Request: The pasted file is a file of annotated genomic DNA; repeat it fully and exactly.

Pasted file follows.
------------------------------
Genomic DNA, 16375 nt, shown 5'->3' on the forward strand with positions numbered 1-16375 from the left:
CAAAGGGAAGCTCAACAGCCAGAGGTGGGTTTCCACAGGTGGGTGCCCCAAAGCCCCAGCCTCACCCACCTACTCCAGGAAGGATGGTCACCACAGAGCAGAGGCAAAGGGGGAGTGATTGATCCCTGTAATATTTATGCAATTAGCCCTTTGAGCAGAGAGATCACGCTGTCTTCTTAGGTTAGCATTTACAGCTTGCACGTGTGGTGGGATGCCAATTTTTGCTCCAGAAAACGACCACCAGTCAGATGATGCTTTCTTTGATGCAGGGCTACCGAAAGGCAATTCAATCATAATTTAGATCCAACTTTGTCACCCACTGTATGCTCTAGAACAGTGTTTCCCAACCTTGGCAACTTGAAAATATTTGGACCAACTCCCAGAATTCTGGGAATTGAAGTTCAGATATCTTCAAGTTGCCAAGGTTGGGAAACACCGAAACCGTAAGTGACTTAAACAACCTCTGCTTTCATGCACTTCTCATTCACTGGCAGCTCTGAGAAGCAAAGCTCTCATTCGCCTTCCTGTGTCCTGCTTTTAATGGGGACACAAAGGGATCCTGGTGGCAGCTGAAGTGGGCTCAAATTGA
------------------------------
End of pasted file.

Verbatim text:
Genomic DNA, 16375 nt, shown 5'->3' on the forward strand with positions numbered 1-16375 from the left:
CAAAGGGAAGCTCAACAGCCAGAGGTGGGTTTCCACAGGTGGGTGCCCCAAAGCCCCAGCCTCACCCACCTACTCCAGGAAGGATGGTCACCACAGAGCAGAGGCAAAGGGGGAGTGATTGATCCCTGTAATATTTATGCAATTAGCCCTTTGAGCAGAGAGATCACGCTGTCTTCTTAGGTTAGCATTTACAGCTTGCACGTGTGGTGGGATGCCAATTTTTGCTCCAGAAAACGACCACCAGTCAGATGATGCTTTCTTTGATGCAGGGCTACCGAAAGGCAATTCAATCATAATTTAGATCCAACTTTGTCACCCACTGTATGCTCTAGAACAGTGTTTCCCAACCTTGGCAACTTGAAAATATTTGGACCAACTCCCAGAATTCTGGGAATTGAAGTTCAGATATCTTCAAGTTGCCAAGGTTGGGAAACACCGAAACCGTAAGTGACTTAAACAACCTCTGCTTTCATGCACTTCTCATTCACTGGCAGCTCTGAGAAGCAAAGCTCTCATTCGCCTTCCTGTGTCCTGCTTTTAATGGGGACACAAAGGGATCCTGGTGGCAGCTGAAGTGGGCTCAAATTGA